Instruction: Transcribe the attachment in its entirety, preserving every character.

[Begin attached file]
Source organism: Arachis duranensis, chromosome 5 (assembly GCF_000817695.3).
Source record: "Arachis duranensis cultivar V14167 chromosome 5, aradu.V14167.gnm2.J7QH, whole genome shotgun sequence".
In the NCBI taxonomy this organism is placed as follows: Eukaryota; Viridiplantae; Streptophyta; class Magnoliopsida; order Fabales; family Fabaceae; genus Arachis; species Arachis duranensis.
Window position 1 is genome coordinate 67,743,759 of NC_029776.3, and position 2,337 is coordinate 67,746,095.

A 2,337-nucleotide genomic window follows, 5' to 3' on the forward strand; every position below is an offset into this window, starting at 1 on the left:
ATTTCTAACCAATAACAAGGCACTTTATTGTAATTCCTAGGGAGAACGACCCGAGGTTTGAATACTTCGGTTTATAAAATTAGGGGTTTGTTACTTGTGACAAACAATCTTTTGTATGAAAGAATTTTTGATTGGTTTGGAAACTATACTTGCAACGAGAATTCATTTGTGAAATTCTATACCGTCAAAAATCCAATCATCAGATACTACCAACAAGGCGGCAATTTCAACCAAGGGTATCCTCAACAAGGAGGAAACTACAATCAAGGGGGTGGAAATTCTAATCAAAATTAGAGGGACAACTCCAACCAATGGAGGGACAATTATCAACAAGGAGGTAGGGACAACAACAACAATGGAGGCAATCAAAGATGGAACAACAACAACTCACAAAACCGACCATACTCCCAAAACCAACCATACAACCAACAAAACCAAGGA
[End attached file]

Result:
Source organism: Arachis duranensis, chromosome 5 (assembly GCF_000817695.3).
Source record: "Arachis duranensis cultivar V14167 chromosome 5, aradu.V14167.gnm2.J7QH, whole genome shotgun sequence".
In the NCBI taxonomy this organism is placed as follows: Eukaryota; Viridiplantae; Streptophyta; class Magnoliopsida; order Fabales; family Fabaceae; genus Arachis; species Arachis duranensis.
Window position 1 is genome coordinate 67,743,759 of NC_029776.3, and position 2,337 is coordinate 67,746,095.

A 2,337-nucleotide genomic window follows, 5' to 3' on the forward strand; every position below is an offset into this window, starting at 1 on the left:
ATTTCTAACCAATAACAAGGCACTTTATTGTAATTCCTAGGGAGAACGACCCGAGGTTTGAATACTTCGGTTTATAAAATTAGGGGTTTGTTACTTGTGACAAACAATCTTTTGTATGAAAGAATTTTTGATTGGTTTGGAAACTATACTTGCAACGAGAATTCATTTGTGAAATTCTATACCGTCAAAAATCCAATCATCAGATACTACCAACAAGGCGGCAATTTCAACCAAGGGTATCCTCAACAAGGAGGAAACTACAATCAAGGGGGTGGAAATTCTAATCAAAATTAGAGGGACAACTCCAACCAATGGAGGGACAATTATCAACAAGGAGGTAGGGACAACAACAACAATGGAGGCAATCAAAGATGGAACAACAACAACTCACAAAACCGACCATACTCCCAAAACCAACCATACAACCAACAAAACCAAGGA